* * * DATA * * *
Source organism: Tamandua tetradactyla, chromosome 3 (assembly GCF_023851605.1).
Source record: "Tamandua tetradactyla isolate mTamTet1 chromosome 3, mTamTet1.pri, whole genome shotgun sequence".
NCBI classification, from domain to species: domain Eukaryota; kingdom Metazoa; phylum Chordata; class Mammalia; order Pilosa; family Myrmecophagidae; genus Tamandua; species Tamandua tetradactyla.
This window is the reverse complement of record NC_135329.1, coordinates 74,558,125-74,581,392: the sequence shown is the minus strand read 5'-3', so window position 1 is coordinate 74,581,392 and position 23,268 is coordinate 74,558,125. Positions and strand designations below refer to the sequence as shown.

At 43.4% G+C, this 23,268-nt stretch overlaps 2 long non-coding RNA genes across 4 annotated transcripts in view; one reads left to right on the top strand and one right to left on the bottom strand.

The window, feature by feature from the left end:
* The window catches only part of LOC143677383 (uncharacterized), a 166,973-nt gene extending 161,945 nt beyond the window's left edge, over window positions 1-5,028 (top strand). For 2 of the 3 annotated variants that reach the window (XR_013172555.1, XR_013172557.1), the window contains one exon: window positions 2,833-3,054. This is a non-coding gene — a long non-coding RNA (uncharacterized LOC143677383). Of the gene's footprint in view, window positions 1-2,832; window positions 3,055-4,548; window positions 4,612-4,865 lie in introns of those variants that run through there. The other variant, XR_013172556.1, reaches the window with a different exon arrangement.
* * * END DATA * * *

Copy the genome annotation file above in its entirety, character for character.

Source organism: Tamandua tetradactyla, chromosome 3 (assembly GCF_023851605.1).
Source record: "Tamandua tetradactyla isolate mTamTet1 chromosome 3, mTamTet1.pri, whole genome shotgun sequence".
NCBI classification, from domain to species: domain Eukaryota; kingdom Metazoa; phylum Chordata; class Mammalia; order Pilosa; family Myrmecophagidae; genus Tamandua; species Tamandua tetradactyla.
This window is the reverse complement of record NC_135329.1, coordinates 74,558,125-74,581,392: the sequence shown is the minus strand read 5'-3', so window position 1 is coordinate 74,581,392 and position 23,268 is coordinate 74,558,125. Positions and strand designations below refer to the sequence as shown.

At 43.4% G+C, this 23,268-nt stretch overlaps 2 long non-coding RNA genes across 4 annotated transcripts in view; one reads left to right on the top strand and one right to left on the bottom strand.

The window, feature by feature from the left end:
* The window catches only part of LOC143677383 (uncharacterized), a 166,973-nt gene extending 161,945 nt beyond the window's left edge, over window positions 1-5,028 (top strand). For 2 of the 3 annotated variants that reach the window (XR_013172555.1, XR_013172557.1), the window contains one exon: window positions 2,833-3,054. This is a non-coding gene — a long non-coding RNA (uncharacterized LOC143677383). Of the gene's footprint in view, window positions 1-2,832; window positions 3,055-4,548; window positions 4,612-4,865 lie in introns of those variants that run through there. The other variant, XR_013172556.1, reaches the window with a different exon arrangement.